Startups Scale Like Revolutions Do!

by Charle Alfy

Those who have been following this recent Egyptian Revolution closely would know that the idea of demanding Mubarak to step down right away wasn’t foreseen when the calls for the protests started! They primarily started by calling for economic reform, political freedom and social justice. It was only by the end of the first day of the protests, 25 Jan, when demonstrators saw tens of thousands taking to the streets that they realized they have enough traction to demand those fundamental changes. And as the numbers grew larger, reaching the claimed millions in the next few days, people got to believe in their ability to achieve those demands and held fast to them.

Maybe it’s only because I’ve been pre-occupied with those events over the past period, but I do in fact see many parallels between the concepts we’ve been discussing about when to scale a startup and how to do it and those for scaling a grassroots revolution!

When to scale:

Achieving Product-Market-Fit: A basic prerequisite that emerged for scaling a business is achieving the much sought after Product-Market-Fit. Even though it’s important for the vision to be more “hunch-driven” as Fred Wilson has highlighted in class, the value of a “data-driven” confirmation for that vision was not discarded. Putting the idea out there in the market and pivoting quickly until the data proves that a product-market-fit is reached is important before scaling the business. Well, same thing applies for revolutions. As highlighted in the introductory paragraph, it was after the protests could verify they have a market-fit when thousands then millions took to the streets, that the demands took their eventual more drastic form and turned into a revolution.

Economies of scale: From Chegg’s case we saw that it is only valuable to scale a business if it lends itself to some economies of scale, whether on the revenue or the cost side. With revolutions, even though it’s not as clear from the first glance, scaling the demands or the number of participants is only relevant if it leads to more than a linear gain. In that case, scaling to the more fundamental demand of toppling the regime altogether had an exponential benefit compared to reforms in what was seen as a dysfunctional regime. Scaling the size to millions of people was also crucial to ensuring that the demands are met.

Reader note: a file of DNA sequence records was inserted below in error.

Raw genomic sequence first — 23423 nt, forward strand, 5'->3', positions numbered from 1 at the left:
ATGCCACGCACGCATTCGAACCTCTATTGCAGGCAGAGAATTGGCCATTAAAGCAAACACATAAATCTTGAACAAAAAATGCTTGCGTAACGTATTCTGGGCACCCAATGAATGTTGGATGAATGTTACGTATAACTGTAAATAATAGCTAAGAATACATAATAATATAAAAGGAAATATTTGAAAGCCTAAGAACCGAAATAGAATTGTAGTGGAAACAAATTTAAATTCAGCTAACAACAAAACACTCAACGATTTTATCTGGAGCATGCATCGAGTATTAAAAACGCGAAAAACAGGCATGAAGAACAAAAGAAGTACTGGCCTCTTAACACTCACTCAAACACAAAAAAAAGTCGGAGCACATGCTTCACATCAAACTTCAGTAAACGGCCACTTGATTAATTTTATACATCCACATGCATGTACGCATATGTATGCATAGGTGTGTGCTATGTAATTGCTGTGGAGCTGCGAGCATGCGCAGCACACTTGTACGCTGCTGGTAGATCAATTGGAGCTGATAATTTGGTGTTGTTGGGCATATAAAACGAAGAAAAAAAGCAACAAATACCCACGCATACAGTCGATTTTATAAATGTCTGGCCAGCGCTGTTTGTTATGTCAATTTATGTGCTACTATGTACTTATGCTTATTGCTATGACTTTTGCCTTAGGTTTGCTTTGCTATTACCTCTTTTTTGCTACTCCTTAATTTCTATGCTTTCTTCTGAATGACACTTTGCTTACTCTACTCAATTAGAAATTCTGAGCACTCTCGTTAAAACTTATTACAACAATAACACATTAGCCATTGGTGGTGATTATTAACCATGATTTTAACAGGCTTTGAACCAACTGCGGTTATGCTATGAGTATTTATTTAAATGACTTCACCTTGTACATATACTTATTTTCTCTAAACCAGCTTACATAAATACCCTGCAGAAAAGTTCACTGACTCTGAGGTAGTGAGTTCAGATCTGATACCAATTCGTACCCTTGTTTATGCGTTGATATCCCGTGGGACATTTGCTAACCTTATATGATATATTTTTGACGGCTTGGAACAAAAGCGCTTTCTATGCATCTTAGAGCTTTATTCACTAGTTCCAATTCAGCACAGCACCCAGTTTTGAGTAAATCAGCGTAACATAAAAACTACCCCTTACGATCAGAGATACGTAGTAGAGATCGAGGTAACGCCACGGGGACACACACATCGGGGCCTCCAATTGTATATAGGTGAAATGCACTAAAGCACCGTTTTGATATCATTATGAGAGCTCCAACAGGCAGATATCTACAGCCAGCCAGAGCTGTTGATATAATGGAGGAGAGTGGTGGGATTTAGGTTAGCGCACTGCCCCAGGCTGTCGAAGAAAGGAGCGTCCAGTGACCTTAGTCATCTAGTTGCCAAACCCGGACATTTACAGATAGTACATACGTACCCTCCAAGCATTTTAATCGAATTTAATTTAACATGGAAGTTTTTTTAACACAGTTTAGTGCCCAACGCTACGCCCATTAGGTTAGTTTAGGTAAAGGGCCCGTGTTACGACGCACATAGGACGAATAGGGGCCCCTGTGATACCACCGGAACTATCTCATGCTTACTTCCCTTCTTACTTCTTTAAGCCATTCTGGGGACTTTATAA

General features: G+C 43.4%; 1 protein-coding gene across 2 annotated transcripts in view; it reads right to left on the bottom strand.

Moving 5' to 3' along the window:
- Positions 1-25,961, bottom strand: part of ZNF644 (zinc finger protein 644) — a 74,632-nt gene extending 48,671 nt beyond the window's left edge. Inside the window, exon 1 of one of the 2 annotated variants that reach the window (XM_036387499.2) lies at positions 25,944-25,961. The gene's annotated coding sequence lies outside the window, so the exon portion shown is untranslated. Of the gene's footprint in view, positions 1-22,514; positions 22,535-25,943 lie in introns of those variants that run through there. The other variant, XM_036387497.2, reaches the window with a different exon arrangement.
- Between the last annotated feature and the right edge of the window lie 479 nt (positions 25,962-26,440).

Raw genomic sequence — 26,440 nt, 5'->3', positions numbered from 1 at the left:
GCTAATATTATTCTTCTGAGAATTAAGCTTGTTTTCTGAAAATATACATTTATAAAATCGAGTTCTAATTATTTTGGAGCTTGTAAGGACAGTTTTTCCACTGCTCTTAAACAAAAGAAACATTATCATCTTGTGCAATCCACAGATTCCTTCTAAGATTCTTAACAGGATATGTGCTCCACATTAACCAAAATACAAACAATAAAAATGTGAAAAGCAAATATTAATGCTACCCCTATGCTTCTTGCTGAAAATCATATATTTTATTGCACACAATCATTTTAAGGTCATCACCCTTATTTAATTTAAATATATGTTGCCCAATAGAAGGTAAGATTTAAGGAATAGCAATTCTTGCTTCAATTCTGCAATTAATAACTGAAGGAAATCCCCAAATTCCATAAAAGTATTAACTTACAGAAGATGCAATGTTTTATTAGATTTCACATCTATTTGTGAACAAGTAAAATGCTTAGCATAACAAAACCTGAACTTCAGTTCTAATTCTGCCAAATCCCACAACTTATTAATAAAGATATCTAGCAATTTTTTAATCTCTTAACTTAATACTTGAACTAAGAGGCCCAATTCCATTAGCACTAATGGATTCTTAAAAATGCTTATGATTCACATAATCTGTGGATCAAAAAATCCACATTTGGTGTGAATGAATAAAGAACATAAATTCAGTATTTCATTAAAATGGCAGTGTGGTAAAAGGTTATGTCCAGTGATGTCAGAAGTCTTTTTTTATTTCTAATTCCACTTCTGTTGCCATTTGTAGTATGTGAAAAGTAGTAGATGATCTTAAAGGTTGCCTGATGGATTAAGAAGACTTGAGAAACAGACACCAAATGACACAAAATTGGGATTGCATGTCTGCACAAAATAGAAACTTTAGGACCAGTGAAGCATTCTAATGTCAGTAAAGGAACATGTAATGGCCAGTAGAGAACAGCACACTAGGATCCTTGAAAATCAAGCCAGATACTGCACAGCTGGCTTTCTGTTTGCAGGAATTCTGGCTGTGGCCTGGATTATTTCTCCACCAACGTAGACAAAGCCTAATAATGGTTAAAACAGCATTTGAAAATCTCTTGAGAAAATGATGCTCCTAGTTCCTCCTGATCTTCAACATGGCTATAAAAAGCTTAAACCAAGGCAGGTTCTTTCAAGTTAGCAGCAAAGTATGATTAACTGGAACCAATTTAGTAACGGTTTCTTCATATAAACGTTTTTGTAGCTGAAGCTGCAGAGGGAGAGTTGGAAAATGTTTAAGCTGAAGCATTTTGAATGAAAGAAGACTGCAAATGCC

How to scale:

Getting mentorship & experienced executives: Ben Horowitz refers in his blog to the basic BoD advice of getting a mentor and finding “been there, done that” executives. He takes this many steps further with detailed advice, but it remains in its simplicity a quite valuable advice. The founders of companies are often visionaries with amazing capabilities in seeing the opportunity and building the first building blocks of the product. As the business grows, the help of a mentor and experienced execs brings the knowledge of scaling up to the much in need founders struggling with the challenges that suddenly evolve. The revolution in Egypt was started by young, middle-class citizens representing different segments of society. The faceless nature of the revolting youth is what sparked it, but the consequent support of many known thinkers, writers and intellectuals gave it a much needed boost in clarity of thought, direction and credibility.

Risks of partnerships with large corporations: HubSpot's Dharmesh Shah blogged on the risks of early partnerships with large corporations for business development. Such partnerships could potentially bring a lot of distraction for the founders struggling with time & energy to focus on their true north. They also create an unwanted lock-in to the aims of that corporation that quickly puff the initial PR glow. The right of first refusal in many deals also reduces the incentives for other players to join the game. Those same risks apply to grassroots revolutions if they align with an established political party. The lock-in to the ideologies & supporters of a certain party prevents a revolution from gaining the needed mass support from the rest of the public despite of the initial benefit of some credibility. That was a pitfall that was fortunately carefully avoided in Egypt’s case.

Striking a balance between Product & Engineering: A lot of talk went into the balancing act needed between product development and engineering, the essence of which is so nicely captured in one of Fred Wilson’s blogs. Compared to the Yin and Yang, the roles of the “VP Product” who defines the product requirements and the “VP Engineering” who works on bringing that product to life are largely complementary and should exist together with significant alignment. In a revolution, this is very similar to the roles of the visionaries promoting the ideals and the demands of the revolution, and the “executives” who are able to translate these into plans of action that can be implemented and brought to life when the opportunity presents itself. Even though some “Engineers” started surfacing in Egypt’s revolution, I think the nation is still hiring for a “VP Engineering”!


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